Nebraska creates embedded ethics program for computer scientists and engineers, with support from CTT grant and Delmas Foundation.
The University of Nebraska–Lincoln has become the first land-grant, state university to successfully develop an embedded ethics program into its computer science and engineering program. This was made possible due to a grant from the Center for Transformative Teaching Grant and the help of Adam Thompson, director of the Kutak Ethics Center and philosophy lecturer, and Colton Harper, a graduate student. They used the model from Harvard as a template and recruited a diverse group of graduate student teaching assistants from the philosophy department to serve as the teachers for the module.
The program was created to help computer scientists and engineers understand the potential risks and ethical implications of their work. Students were made aware of potential malicious use, unintentional bias of artificial intelligence, misrepresentation with deepfakes, privacy eroding tracking software, and data collection used in targeted algorithms.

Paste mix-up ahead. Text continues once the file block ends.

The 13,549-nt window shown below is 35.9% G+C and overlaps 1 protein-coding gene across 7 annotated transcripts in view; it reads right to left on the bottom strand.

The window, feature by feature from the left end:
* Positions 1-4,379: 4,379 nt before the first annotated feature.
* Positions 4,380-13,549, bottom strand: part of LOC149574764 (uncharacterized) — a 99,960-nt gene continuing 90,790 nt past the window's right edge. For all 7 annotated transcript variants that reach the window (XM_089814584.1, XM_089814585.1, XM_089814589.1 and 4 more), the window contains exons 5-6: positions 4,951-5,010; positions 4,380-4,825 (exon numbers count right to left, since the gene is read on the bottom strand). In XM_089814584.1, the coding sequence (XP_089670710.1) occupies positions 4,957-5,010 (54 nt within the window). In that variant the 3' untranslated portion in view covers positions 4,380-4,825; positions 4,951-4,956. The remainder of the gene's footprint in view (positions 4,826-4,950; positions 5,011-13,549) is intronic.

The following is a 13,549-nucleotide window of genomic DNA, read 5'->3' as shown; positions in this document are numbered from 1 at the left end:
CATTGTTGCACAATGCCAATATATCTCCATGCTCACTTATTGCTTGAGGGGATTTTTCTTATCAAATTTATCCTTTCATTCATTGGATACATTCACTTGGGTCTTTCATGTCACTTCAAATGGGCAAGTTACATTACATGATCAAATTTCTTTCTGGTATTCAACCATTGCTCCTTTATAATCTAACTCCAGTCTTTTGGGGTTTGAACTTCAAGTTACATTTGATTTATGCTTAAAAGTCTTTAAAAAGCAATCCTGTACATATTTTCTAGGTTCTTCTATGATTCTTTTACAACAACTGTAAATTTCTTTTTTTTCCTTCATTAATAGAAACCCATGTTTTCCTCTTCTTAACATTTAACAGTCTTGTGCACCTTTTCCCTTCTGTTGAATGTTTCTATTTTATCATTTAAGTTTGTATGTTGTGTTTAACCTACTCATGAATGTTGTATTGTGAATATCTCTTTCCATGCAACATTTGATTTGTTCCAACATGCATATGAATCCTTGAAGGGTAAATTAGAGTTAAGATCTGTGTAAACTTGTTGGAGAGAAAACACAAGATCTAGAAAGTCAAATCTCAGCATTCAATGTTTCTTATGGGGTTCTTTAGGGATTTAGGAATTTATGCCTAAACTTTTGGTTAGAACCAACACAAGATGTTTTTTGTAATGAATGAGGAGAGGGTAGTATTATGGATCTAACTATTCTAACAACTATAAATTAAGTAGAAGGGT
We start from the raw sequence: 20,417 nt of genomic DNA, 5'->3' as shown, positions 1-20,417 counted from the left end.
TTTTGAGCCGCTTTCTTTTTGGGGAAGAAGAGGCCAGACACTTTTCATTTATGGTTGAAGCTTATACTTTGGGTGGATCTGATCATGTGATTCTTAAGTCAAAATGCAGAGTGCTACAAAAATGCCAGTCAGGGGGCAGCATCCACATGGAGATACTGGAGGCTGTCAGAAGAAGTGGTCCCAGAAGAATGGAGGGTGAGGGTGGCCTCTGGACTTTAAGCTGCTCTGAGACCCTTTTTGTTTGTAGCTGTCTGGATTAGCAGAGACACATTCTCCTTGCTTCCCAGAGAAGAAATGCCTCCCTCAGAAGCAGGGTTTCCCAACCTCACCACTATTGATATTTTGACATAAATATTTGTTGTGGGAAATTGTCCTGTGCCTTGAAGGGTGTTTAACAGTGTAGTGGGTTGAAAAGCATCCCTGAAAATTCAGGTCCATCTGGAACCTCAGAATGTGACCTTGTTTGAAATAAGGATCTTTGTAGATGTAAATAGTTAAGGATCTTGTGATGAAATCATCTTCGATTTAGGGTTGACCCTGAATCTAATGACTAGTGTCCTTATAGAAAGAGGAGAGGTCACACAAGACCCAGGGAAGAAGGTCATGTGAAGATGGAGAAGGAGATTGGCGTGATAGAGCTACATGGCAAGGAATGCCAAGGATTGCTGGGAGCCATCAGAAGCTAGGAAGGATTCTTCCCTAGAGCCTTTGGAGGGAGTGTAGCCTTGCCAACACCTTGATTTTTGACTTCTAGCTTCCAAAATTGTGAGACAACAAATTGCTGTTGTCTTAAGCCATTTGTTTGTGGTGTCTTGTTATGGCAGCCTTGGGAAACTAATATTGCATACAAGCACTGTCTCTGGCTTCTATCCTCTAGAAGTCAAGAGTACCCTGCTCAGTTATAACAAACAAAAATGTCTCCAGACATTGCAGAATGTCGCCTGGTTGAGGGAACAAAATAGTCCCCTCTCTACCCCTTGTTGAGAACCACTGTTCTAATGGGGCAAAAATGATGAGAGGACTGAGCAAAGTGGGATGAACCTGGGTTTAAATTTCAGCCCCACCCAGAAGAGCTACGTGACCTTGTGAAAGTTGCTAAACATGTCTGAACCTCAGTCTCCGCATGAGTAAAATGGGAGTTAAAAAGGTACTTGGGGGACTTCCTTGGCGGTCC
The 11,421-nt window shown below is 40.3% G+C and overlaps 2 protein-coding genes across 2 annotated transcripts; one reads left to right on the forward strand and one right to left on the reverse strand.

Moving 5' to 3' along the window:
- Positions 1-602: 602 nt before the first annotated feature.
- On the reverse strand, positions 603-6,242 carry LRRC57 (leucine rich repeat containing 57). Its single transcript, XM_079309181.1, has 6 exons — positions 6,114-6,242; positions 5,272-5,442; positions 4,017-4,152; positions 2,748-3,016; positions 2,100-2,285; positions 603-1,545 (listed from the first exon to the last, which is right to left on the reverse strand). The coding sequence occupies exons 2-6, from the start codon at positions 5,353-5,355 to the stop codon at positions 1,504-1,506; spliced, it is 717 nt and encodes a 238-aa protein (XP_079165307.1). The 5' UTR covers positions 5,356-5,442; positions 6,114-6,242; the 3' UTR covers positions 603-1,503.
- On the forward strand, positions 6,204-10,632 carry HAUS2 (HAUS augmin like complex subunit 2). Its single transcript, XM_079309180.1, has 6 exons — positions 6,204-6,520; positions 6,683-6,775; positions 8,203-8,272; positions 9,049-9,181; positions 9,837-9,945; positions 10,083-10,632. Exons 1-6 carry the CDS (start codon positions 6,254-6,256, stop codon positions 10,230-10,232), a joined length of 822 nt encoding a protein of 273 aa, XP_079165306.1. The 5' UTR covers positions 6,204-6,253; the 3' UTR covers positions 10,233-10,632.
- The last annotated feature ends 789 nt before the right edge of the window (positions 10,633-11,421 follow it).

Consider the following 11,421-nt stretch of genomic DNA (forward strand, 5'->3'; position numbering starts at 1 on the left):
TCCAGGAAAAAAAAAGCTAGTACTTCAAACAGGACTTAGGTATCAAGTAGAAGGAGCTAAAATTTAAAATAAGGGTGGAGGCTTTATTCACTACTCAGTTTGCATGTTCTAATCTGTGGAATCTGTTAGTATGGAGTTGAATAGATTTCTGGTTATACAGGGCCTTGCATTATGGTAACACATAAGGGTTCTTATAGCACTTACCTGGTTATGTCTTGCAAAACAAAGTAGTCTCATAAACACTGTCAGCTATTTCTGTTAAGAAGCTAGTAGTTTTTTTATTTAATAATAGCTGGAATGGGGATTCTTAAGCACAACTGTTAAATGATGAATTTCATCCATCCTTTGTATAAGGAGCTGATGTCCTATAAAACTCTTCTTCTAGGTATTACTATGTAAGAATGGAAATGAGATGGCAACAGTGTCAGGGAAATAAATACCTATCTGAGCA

At the conclusion of the module, students showed concern about causing as little harm as possible in the field of computer science and engineering. They were also interested in understanding the political implications of their work, such as how the seemingly trivial information gathered through things like social media or eye-tracking software might be used to disenfranchise or discriminate against portions of the population.
The team was able to create the foundation of an embedded ethics program that will be moving forward at the university after receiving a $20,000 grant from the Gladys Krieble Delmas Charitable Foundation. They are now working to publicize the lessons they’ve learned implementing the program at UNL so that other similarly placed institutions can more easily develop a program that fits their needs.
The embedded ethics program at the University of Nebraska–Lincoln is a great example of how technology can be used for good. It is essential that computer scientists and engineers are aware of the potential risks and ethical implications of their work, as well as the political implications of the data they collect. The program created at UNL is a great starting point for other similarly placed institutions to create their own embedded ethics program.